Ofsted has published its annual report 2019/2020 addressing the full range of its inspections across education and care.
Of the inspected Early Years Register (EYR) providers, 96% were judged good or outstanding at their most recent inspection. This is unchanged since last year and a marked increase from 85% in 2015, the start of the CIF. Providers that are judged less than good are inspected more frequently and have more time to improve.
However, Ofsted Chief Amanda Spielman has warned that the neediest children are missing out on support through home-learning and there is still a long way to go.
Overall there has been some promising reviews. Between September 2019 and August 2020, Ofsted carried out 8,540 inspections of early years and childcare providers. Of these, 7,330 were full inspections of providers on the EYR. We judged 89% of these providers as good or outstanding overall. A higher proportion of inspections resulted in an outstanding judgement compared with 2018/19. This may be due to Ofsted inspecting a higher proportion of previously outstanding providers as we near the end of an inspection cycle.
Purnima Tanuku OBE, Chief Executive of National Day Nurseries Association (NDNA), said:
‘It’s really encouraging to see the overall improvement of provision, with 96% of nurseries, more than ever before, being judged good or outstanding. This is down to the incredible and dedicated work of early years providers. We are so proud to represent the early years sector who are achieving these results despite battling so many tough challenges.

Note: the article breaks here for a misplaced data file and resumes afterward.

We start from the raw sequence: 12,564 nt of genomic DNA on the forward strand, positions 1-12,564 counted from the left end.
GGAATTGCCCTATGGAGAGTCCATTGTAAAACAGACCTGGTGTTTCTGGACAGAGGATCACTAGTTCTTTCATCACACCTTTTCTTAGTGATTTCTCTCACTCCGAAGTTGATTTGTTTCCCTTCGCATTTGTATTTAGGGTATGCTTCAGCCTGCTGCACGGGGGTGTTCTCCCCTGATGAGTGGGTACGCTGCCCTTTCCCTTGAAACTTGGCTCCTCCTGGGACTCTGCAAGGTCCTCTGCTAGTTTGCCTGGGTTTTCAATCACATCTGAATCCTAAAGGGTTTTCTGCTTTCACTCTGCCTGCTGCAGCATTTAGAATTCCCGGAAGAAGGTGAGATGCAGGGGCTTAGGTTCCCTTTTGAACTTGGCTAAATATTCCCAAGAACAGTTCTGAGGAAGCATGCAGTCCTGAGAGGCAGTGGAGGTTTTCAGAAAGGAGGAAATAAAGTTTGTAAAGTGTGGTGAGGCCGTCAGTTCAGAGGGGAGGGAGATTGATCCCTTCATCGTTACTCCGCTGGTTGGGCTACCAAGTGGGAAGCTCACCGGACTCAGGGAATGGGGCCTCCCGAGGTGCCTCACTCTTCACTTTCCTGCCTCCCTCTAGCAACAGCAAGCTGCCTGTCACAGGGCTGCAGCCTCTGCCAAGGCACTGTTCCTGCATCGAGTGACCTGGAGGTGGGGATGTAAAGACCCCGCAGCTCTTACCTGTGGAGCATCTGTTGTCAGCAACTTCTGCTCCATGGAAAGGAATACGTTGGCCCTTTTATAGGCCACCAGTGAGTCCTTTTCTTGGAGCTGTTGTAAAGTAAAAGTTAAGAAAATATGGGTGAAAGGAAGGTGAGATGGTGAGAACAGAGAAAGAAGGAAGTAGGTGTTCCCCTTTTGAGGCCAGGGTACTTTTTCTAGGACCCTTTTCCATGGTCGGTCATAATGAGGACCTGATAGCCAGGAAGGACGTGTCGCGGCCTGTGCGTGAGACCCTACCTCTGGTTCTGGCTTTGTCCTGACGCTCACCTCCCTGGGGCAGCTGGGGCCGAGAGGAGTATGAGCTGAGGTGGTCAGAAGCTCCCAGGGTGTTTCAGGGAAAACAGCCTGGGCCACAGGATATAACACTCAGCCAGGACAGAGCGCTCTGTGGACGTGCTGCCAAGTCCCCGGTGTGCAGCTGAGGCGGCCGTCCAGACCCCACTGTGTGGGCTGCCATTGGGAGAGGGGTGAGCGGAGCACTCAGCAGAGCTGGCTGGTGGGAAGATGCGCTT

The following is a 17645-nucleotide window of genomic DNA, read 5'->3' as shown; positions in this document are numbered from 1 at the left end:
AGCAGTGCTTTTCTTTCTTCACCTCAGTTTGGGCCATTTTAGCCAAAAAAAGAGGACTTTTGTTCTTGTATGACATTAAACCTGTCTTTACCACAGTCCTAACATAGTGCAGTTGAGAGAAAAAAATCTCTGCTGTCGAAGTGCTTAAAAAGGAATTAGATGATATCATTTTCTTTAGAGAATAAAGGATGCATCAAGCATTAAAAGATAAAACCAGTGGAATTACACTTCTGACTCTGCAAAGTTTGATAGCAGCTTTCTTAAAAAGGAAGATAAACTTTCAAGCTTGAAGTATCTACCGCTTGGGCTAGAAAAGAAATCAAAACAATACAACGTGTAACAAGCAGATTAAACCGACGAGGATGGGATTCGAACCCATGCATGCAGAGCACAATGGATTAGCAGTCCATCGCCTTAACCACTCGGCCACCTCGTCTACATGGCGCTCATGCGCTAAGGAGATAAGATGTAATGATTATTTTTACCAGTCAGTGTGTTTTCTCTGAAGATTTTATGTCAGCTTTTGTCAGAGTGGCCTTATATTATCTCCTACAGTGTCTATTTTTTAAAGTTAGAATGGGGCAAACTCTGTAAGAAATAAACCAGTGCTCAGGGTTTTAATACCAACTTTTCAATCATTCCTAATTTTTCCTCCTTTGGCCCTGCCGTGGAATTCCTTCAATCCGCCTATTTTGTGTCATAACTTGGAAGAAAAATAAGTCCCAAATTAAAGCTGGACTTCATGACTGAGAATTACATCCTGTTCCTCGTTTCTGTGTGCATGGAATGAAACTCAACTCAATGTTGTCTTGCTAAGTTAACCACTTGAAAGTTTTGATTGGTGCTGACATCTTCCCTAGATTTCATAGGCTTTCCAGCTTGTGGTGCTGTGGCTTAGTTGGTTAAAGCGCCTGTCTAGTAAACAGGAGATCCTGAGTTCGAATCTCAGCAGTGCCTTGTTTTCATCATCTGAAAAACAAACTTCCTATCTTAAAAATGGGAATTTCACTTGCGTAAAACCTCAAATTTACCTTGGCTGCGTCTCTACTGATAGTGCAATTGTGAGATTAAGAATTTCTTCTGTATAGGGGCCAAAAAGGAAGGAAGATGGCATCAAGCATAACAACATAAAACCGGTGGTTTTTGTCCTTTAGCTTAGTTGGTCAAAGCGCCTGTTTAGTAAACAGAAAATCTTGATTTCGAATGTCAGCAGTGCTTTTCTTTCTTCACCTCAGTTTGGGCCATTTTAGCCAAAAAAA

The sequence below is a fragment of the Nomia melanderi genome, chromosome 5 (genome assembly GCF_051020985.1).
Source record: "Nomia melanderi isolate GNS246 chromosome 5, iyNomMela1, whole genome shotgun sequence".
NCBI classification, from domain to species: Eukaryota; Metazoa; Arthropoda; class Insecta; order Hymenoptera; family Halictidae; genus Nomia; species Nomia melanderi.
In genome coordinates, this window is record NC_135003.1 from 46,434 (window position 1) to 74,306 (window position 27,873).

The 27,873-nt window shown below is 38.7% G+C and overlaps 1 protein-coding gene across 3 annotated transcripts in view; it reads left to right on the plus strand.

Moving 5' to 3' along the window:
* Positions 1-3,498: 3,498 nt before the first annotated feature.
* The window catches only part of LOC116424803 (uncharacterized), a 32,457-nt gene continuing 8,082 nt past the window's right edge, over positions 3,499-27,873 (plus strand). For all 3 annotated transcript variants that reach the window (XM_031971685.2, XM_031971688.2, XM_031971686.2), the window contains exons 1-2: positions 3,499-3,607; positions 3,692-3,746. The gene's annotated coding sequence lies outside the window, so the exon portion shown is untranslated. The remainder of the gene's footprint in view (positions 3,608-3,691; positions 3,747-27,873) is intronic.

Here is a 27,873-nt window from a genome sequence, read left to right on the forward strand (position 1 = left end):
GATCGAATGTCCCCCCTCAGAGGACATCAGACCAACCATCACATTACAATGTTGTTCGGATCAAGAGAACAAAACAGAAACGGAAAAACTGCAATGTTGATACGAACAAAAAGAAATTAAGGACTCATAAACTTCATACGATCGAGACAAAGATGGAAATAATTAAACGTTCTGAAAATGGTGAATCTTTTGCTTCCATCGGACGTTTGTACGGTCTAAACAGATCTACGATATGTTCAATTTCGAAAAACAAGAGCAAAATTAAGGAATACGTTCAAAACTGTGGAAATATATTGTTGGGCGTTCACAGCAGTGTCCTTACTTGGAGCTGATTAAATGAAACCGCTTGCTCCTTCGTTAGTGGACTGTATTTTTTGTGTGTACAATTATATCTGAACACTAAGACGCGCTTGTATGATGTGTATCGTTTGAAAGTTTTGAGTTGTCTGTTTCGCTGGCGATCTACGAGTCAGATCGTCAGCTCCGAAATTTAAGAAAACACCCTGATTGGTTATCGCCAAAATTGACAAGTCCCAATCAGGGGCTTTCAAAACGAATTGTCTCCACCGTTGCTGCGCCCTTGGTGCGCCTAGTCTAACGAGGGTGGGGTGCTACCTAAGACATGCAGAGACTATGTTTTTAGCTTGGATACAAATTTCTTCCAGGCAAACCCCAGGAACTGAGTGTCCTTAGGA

‘The sector was concerned about children with SEND and vulnerable children even before the pandemic hit and the extra support it needs is highlighted in this report. Now they need tangible resources to help them support these children with both their physical and emotional development.
‘Nurseries have been coping with low, inadequate funding rates for years and need real, meaningful rises in their hourly rate to deal with the full impact of Covid-19. The small rise in investment announced last week will not even cover the increase in wages from April, let alone enable them to support the most vulnerable children.
‘Quality of provision comes from the knowledge and experience of practitioners but the sector is experiencing a staffing crisis, with nurseries largely unable to benefit from the continued furlough scheme. Many nurseries are having to close rooms due to staff absence with positive cases, resulting in lower parental income to cover soaring costs. The sector desperately needs support now more than ever to remain sustainable so they can continue to deliver the high quality care that parents expect and children need.’
Commenting, Neil Leitch, chief executive of the Early Years Alliance, said:
‘It is incredibly positive to see that despite the challenges of recent years, early years providers are still achieving record highs when it comes to inspection outcomes. This is a testament not only to the professionalism of practitioners across the country, but their commitment to giving young children the best possible start to their educational journeys.
‘At a time when the early years is all too often treated as the poor relation to schools and colleges, this report is a timely reminder that nurseries, pre-schools and childminders are not simply providers of ‘childcare’ – they are an integral part of the education system in this country.
‘In the last week alone, the sector has been offered pennies per hour at a Spending Review which found over £2bn to spend on schools, and excluded from a vital new DfE workforce fund directly solely at schools and colleges.
‘It’s time the government stops undervaluing the early years sector and starts treating settings as the providers of quality education they are. These figures should act a stark reminder of what they stand to lose if they don’t.’